The trend is similar among secondary school pupils. On average, 13% of children over 11 are on the free meal scheme across England. The rate is similar in Outer London but significantly higher within inner London, with more than 40% in Tower Hamlets and 30% in Hackney and Islington. In Camden and Lambeth it is around a quarter of secondary school children.

Free school meals secondary-2

London varies hugely with outer areas pushing the capital average down.  Boroughs in the South West score as low or lower than many other parts of the country, with both Kingston upon Thames and Richmond upon Thames averaging less than 9% for students below the age of 16 claiming free school meals.

Free school meals are available to children from families who are claiming other types of benefit for unemployment or low income.  In 2013 the government extended the scheme so that all children in reception, year 1 and year 2 at state primary schools, ie all children under 8, receive free meals.  From year 3 onwards families must register and make a claim.

Entitlement to free school meals is commonly used as an indicator for children living in poverty. But many who are entitled to the benefit do not claim, a reluctance sometimes attached to social stigma. In London this year 215,000 children are judged to be eligible but only 180,000 are receiving free meals.

Source data

See also

105,000 extra secondary pupils pose huge challenge for capital’s schools

85% of children in private school in one area of West London

Schools data reveals ethnic mix with fall in proportion of white British pupils

 

Teenage survey finds that Richmond has highest level of cannabis use

spliff-2The affluent borough of Richmond has the highest level of young people smoking cannabis in London.

A national survey of 15-year-olds found that 19% living in Richmond had tried the drug.  This is the second highest rate in England – the highest is 24% in Brighton.

Across London, 27% of 15-year-olds say that they have been offered cannabis, in line with the national rate.  A little over 1 in 10 say that they have tried smoking the drug but rates are higher in 13 boroughs.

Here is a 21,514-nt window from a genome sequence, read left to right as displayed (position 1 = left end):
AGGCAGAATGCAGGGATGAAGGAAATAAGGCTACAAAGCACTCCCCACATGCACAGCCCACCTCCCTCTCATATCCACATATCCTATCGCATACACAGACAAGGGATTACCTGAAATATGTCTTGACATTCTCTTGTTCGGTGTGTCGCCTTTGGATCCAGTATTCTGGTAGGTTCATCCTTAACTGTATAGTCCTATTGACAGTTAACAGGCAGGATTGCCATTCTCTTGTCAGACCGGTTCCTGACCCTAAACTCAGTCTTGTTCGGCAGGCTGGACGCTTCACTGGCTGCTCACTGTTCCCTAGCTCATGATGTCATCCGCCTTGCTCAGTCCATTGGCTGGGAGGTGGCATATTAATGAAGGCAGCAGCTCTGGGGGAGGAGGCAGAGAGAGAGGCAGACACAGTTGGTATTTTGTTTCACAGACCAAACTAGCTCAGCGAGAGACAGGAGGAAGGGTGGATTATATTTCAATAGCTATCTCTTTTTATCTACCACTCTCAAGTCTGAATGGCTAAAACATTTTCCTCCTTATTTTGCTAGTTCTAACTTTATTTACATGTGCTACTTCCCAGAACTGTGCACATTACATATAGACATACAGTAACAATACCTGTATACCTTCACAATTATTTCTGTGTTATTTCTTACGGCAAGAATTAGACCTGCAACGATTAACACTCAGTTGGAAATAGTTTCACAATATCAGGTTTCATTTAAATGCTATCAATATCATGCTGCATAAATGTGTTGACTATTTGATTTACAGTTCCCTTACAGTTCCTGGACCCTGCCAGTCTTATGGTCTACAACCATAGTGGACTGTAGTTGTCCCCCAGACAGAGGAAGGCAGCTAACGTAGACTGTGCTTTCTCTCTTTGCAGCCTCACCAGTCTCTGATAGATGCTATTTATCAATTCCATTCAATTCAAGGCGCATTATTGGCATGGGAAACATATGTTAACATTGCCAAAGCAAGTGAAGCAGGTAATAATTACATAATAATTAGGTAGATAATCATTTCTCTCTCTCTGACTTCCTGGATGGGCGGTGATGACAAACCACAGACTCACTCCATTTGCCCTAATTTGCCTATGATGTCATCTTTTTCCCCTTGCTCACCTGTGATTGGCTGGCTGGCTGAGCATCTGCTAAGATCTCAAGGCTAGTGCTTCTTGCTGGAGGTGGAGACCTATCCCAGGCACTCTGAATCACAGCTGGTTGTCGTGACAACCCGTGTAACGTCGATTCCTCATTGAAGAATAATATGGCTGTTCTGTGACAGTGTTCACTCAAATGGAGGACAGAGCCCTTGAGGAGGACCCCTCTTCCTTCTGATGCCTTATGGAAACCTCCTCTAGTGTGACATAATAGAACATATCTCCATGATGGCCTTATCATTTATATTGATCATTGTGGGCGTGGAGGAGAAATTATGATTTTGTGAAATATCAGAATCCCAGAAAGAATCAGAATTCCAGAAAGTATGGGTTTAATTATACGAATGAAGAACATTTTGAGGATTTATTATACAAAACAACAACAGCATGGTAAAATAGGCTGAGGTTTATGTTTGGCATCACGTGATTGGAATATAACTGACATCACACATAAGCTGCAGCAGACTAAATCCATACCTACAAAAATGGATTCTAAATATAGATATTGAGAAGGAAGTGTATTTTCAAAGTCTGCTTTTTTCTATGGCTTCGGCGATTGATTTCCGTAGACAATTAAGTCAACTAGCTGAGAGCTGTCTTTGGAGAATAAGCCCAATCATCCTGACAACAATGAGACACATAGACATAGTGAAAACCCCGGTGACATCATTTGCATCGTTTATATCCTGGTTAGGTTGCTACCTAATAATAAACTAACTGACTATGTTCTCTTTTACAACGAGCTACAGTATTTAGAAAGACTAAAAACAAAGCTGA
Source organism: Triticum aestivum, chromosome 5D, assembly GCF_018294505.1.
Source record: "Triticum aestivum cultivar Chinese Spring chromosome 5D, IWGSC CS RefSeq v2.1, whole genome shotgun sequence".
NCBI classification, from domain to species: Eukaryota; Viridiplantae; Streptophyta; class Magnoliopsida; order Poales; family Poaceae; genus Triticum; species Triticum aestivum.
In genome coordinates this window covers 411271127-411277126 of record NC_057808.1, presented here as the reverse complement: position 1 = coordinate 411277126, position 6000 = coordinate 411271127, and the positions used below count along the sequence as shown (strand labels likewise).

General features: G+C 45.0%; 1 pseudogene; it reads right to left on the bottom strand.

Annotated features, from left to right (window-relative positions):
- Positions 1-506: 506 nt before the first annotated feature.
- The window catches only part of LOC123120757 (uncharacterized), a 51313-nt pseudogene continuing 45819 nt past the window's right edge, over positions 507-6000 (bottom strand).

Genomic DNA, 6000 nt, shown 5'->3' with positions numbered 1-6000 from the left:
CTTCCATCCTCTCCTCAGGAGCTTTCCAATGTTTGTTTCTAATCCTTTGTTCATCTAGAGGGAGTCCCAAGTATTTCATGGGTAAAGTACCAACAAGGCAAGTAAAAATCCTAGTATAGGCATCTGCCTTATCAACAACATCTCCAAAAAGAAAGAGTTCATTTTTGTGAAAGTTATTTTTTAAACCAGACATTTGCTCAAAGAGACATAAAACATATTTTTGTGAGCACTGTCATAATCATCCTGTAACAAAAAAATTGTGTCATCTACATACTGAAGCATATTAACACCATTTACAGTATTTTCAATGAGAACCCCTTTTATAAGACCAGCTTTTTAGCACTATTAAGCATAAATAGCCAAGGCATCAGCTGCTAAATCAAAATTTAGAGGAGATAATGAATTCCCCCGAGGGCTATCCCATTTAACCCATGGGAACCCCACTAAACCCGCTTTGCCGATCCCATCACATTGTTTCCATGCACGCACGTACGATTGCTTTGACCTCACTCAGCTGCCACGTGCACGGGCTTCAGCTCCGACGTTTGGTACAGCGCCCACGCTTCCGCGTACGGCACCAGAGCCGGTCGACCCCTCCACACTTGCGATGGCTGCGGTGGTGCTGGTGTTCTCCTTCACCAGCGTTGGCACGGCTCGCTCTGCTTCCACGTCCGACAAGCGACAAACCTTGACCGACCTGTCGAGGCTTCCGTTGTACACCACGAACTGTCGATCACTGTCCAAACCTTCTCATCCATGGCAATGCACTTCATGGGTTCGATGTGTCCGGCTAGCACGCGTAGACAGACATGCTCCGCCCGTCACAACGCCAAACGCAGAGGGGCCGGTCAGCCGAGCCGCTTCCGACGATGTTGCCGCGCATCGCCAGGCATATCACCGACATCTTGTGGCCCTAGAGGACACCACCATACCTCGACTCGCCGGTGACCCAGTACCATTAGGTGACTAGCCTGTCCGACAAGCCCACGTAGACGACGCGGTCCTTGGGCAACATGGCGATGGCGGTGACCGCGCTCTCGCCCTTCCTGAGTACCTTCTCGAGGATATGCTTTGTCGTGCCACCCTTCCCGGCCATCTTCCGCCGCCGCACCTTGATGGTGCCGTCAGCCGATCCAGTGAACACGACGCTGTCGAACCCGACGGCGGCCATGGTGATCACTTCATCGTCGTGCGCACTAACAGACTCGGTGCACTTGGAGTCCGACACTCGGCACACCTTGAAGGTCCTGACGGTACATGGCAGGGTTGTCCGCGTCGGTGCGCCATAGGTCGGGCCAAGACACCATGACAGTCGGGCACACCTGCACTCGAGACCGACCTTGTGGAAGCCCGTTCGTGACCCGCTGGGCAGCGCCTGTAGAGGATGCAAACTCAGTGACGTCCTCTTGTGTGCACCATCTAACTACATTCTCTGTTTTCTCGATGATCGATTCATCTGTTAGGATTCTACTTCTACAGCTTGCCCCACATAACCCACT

Richmond stands out as having the highest rates, and as reported by Urbs, also has the highest proportion of teenagers drinking alcohol and getting drunk. 16% of 15 year-olds in Lambeth and Islington say they have tried cannabis, with 15% in Camden, Haringey, Lewisham and Wandsworth.

Cannabis map

Rates are much lower in the east of the capital. Just 6% in Tower Hamlets and Redbridge, 7% in Newham and 8% in Barking and Dagenham, and Havering.

The data from the What About YOUth survey reveals that young people from a mixed ethnic background are most likely to have been offered and tried cannabis.  Those from Asian backgrounds are least likely.  93% say they have never smoked the drug, according to the survey, compared to 89% of all 15-year-olds.

Richmond also has the highest rates for teenagers who say they have smoked cannabis in the last year (17%) and in the last month (8.5%).

The survey offered little evidence of a link between cannabis and other drugs. Just 3% of 15-year-olds in London say that they have tried other drugs, though rates are between 5-6% in Bromley, Haringey and Camden.

Source data

See also

Kensington teenage girls have the most negative body image in England

Teens saying no to booze, but Richmond tops list for 15-year-olds getting drunk

Low drug-related death rates hide middle-aged heroin problem

 

Elderly bear the brunt of deprivation in the capital

Hands walking stick Kristo-Gothard Hunorshutterstock_162933494

Photo: Kristo-Gothard Hunor ┃Shutterstock.com

Elderly people in London are being left behind in the fight against deprivation.

Over the past 5 years a number of boroughs that were among the most deprived local authorities in England have reduced multiple causes of deprivation in many neighbourhoods. Hackney, Newham, Tower Hamlets and Haringey have pulled themselves above the bottom 20 boroughs in England since 2010.

But in these districts and others in the capital thousands of older people are living in income deprived households.  This is a particular problem for London. Of the 10 boroughs in England with the highest level of over 60s living in income deprived households, 7 are in London including the 3 with the worst record, Tower Hamlets, Hackney and Newham.

Local authorities with the highest proportion of older people in income deprivation
1 Tower Hamlets 49.7%
2 Hackney 43.1%
3 Newham 41%
4 Manchester 36.3%
5 Islington 36.1%
6 Southwark 34.3%
7 Lambeth 33.2%
8 Liverpool 32.7%
9 Knowsley 32.6%
10 Haringey 31.8%

5 more are in the 20 most income deprived boroughs for older people – Brent, Barking and Dagenham, Hammersmith and Fulham, Camden and Lewisham.

In Tower Hamlets nearly half the old people are living in income deprived households. The borough also has the worst record on children in income deprived households with 39% of under 16s affected.  In 6 other boroughs (Islington, Hackney, Barking and Dagenham, Enfield, Lambeth and Southwark) at least 30% of children are living in income deprived households.

These figures are revealed in data gathered for the Department of Communities and Local Government for the Index on Multiple Deprivation – the government’s measure of levels of deprivation across England. The index looks at 7 areas – income, employment, education, health and disability, crime, housing and the living environment.

The government measures deprivation in small areas called LSOAs.  Each of these neighbourhoods has around 1,500 residents.  There are 32,844 of them in England and 4,835 in London.